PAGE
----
To all intents and purposes, given the commercial, legislative and environmental reality of our time, ICE cars will, within a fairly short period, either cease to exist or become part of that classic motoring world. The cars of the electric era are, I believe, fundamentally different products and cannot possess certain elements of the appeal of a ‘real’ (in the sense of being powered by an internal combustion engine) motor car.
That does not mean we should abhor them or that enthusiasm about them is impossible but the type of enthusiasm will be different; more akin to enthusiasm for modern gadgets and rooted in appreciation for ingenious technology in and of itself, rather than human interaction with an engineering product. The satisfaction inherent in synchronising the revolutions of an engine with a gear chosen by hand, or in hearing that engine do its work, will in the future be confined to the classic part of our world.
Is such a pivot towards classic car enthusiasm such a bad thing? Perhaps not. When I bought my MG (a car made by a manufacturer that ceased to exist over 16 years ago), a friend described it as ‘rolling heritage’ and as a somewhat historically significant and interesting car, this strikes me as appropriate. It is also, however, my main form of long distance transport and its usage is inherently polluting: Can this be defensible?
When purchasing the car, one of my arguments with myself concerned the relative environmental impact of maintaining and using such a car beyond a standard economic lifespan compared to the impact of producing a new electric vehicle (leaving aside for a moment the purely financial cost to me as an individual). Such sums are complex and are progressively tilting in favour of the production of electric vehicles; in the long run, as discussed above, there is no argument.
However, the continued use of objects does discount the initial environmental costs of their construction by spreading them over a longer period of time. In the case of an ICE car, this offsets to some extent the environmental damage caused by their emissions. When a car is only used once or twice a week, as mine is, and assuming one makes an effort to mix that use with alternatives such as walking, biking and (where possible) public transport, the degree of offset increases, even though it will never be complete.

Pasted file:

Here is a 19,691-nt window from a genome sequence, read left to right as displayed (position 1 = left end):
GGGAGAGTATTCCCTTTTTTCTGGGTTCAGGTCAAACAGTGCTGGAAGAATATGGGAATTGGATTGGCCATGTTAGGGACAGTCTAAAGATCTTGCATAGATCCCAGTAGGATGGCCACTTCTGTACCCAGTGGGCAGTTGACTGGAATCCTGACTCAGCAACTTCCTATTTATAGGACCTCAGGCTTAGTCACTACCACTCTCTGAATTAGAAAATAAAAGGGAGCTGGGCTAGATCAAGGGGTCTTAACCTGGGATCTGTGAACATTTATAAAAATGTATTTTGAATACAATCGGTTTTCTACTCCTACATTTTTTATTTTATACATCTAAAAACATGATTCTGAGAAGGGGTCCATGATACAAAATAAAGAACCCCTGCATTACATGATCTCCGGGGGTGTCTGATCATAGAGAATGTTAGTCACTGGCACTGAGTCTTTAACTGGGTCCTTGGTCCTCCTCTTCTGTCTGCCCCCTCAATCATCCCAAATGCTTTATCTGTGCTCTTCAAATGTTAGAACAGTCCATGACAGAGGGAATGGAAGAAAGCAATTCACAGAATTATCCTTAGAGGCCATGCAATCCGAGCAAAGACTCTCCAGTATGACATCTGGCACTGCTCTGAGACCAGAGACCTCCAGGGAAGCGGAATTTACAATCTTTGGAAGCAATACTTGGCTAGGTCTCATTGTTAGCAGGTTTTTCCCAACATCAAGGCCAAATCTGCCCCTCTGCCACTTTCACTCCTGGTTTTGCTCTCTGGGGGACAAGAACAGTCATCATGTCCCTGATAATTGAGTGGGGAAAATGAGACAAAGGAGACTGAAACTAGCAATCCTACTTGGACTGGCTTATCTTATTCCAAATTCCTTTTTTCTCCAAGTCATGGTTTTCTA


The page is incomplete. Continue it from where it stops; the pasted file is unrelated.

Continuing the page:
Though their days as everyday transport in a literal sense are undoubtedly numbered, I believe that a reasonable case can be made for the continued maintenance and infrequent use of ICE cars as classics, or hobby cars, in the future. If this strikes you as insufficient comfort, do not forget that we are at the very beginning of the new electric era.
We will lose some of the manual interaction and sensory enjoyment of the cars we currently own but just imagine that, in a few years, someone designs a vehicle as radically elegant as the first Jaguar XJ, making full use of the new packaging possibilities brought by electric drivetrains and abandoning the antiquated design vocabulary of angry-looking grilles that continue to despoil the car industry’s current output. Now think that such a vehicle could have a level of refinement that would make said Jaguar seem positively uncouth. Isn’t that something to look forward to?